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Council listens to therapy pool pitch

The Wadena City Council was in a special meeting March 15 about the proposed wellness center at the time they got word about a chance to testify in St. Paul for the project on Monday, March 19.

Kathy Kleen and Shelaugh Carlson, representing Tri-County Health Care, discussed the planned therapy pool for the first hour of the meeting along with Mike Brandt of Perkins + Will and financial advisor Mike Craig.

Kleen said the new therapy pool would meet Medicare's requirements.

Brandt said that since it is in a separate room - not together with the other pools like in earlier plans - it would have acoustical privacy. The therapy pool area would have its own separate locker, ADA accessible toilet and changing room. The pool itself would be about 12 feet by 24 feet, not including the ramps.

Kleen said a depth of 3.5 to 4.5 feet is what experts recommend.

Very early wellness center plans had called for a spa, but Brandt said that pool consultants nowadays generally discourage spas because they are harder to keep clean.

Carlson said the therapy pool, which could be used by the general public when it is not being used for therapy, would be somewhat similar to a spa. Ninety-two degrees - though less than a hot tub temperature - is the ideal temperature for a therapy pool, and it was possible to include jets if people want a spa feel.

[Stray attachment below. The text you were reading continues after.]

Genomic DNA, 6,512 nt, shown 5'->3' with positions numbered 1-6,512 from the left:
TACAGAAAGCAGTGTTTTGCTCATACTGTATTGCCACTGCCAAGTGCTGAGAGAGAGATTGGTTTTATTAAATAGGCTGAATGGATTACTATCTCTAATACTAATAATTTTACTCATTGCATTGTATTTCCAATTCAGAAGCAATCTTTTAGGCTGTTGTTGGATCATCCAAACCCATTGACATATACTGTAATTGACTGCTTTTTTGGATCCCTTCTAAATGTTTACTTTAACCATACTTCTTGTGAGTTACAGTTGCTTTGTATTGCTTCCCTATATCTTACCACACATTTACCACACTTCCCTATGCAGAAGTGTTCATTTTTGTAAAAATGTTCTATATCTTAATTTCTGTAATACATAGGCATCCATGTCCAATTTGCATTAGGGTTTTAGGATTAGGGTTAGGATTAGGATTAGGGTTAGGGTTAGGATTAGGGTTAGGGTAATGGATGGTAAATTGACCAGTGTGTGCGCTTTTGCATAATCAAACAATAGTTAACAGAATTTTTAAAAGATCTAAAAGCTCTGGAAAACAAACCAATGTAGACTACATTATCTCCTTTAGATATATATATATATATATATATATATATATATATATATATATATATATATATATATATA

Carlson said that because of new regulations, they can no longer use the AmericInn pool for therapy.

Kleen said her daughter, Anna, had to go all the way to Golden Valley for warm water therapy when she was paralyzed. The mother and daughter later testified on Monday.

Council member Jeanette Baymler said it would be good to have a warm water therapy pool in the area because not everyone in a similar situation has the means to take trips to the Twin Cities.

John Paulson, Shanna VanBruggen, Scott Carr and Brandi Anderson of the community center organization joined the meeting to discuss fitness and pool facilities after the hospital representatives left.

In other aquatic plans, the consensus was that the proposed waterslide should be within budget, but reasonably long and not just a kiddie slide.

A new illustration of the wellness center plan has the waterslide going into a separate splash pool, not the lap pool.

The plan for the second floor calls for a walking track which Brandt said is 13 laps to the mile and could be possibly connected to the school via skyway in the future.

Brandt said earlier talks about walls that could open up would not be financially feasible and not energy efficient.

Mayor Wayne Wolden got notification on via smartphone during the meeting that Wadena had the chance to testify about including the wellness center for the 2012 bonding bill Monday evening.

The wellness center was included on Governor Mark Dayton's proposed bonding plans several weeks ago, but on Tuesday it was left out of the House of Representatives version of the bonding bill.

A community input meeting about wellness center plans is scheduled to be held this upcoming Thursday, March 29 from 7-9 p.m. at the city council chambers.